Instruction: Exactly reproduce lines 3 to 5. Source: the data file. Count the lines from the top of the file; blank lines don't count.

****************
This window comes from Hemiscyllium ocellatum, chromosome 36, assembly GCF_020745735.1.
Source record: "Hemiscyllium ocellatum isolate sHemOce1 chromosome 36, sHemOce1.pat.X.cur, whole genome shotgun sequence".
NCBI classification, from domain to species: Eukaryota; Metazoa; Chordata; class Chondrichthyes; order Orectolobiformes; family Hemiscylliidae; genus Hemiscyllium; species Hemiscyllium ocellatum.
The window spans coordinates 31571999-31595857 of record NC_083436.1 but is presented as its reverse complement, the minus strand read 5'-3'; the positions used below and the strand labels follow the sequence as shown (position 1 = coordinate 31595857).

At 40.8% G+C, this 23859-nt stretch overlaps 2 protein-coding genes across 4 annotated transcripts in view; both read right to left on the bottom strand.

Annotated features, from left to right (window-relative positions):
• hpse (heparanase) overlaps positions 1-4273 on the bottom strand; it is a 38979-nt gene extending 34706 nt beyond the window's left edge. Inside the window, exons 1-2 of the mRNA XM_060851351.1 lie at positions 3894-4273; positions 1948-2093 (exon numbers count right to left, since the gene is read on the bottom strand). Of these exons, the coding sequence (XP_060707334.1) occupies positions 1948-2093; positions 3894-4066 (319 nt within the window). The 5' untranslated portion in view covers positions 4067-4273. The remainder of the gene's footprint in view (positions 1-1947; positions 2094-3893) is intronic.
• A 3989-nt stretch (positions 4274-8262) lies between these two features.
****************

NCBI classification, from domain to species: Eukaryota; Metazoa; Chordata; class Chondrichthyes; order Orectolobiformes; family Hemiscylliidae; genus Hemiscyllium; species Hemiscyllium ocellatum.
The window spans coordinates 31571999-31595857 of record NC_083436.1 but is presented as its reverse complement, the minus strand read 5'-3'; the positions used below and the strand labels follow the sequence as shown (position 1 = coordinate 31595857).

At 40.8% G+C, this 23859-nt stretch overlaps 2 protein-coding genes across 4 annotated transcripts in view; both read right to left on the bottom strand.